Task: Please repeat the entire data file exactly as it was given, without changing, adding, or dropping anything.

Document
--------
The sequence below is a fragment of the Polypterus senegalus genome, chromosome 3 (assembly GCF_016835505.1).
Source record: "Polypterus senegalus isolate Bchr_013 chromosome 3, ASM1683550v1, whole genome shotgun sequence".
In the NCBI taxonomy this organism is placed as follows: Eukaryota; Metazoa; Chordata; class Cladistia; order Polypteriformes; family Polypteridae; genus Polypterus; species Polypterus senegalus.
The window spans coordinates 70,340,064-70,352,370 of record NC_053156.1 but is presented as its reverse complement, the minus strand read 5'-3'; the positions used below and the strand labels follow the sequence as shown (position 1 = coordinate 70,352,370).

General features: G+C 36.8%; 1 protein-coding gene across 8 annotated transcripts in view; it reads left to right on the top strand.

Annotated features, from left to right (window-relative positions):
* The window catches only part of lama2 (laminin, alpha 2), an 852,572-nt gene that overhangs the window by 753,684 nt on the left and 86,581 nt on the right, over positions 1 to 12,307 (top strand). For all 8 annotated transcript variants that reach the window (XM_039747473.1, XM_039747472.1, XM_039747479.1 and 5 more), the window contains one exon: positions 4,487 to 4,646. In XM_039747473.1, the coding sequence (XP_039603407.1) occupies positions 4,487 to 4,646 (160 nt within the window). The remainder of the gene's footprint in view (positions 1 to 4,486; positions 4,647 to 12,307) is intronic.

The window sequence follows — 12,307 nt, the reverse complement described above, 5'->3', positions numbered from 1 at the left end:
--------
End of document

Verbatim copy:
The sequence below is a fragment of the Polypterus senegalus genome, chromosome 3 (assembly GCF_016835505.1).
Source record: "Polypterus senegalus isolate Bchr_013 chromosome 3, ASM1683550v1, whole genome shotgun sequence".
In the NCBI taxonomy this organism is placed as follows: Eukaryota; Metazoa; Chordata; class Cladistia; order Polypteriformes; family Polypteridae; genus Polypterus; species Polypterus senegalus.
The window spans coordinates 70,340,064-70,352,370 of record NC_053156.1 but is presented as its reverse complement, the minus strand read 5'-3'; the positions used below and the strand labels follow the sequence as shown (position 1 = coordinate 70,352,370).

General features: G+C 36.8%; 1 protein-coding gene across 8 annotated transcripts in view; it reads left to right on the top strand.

Annotated features, from left to right (window-relative positions):
* The window catches only part of lama2 (laminin, alpha 2), an 852,572-nt gene that overhangs the window by 753,684 nt on the left and 86,581 nt on the right, over positions 1 to 12,307 (top strand). For all 8 annotated transcript variants that reach the window (XM_039747473.1, XM_039747472.1, XM_039747479.1 and 5 more), the window contains one exon: positions 4,487 to 4,646. In XM_039747473.1, the coding sequence (XP_039603407.1) occupies positions 4,487 to 4,646 (160 nt within the window). The remainder of the gene's footprint in view (positions 1 to 4,486; positions 4,647 to 12,307) is intronic.

The window sequence follows — 12,307 nt, the reverse complement described above, 5'->3', positions numbered from 1 at the left end: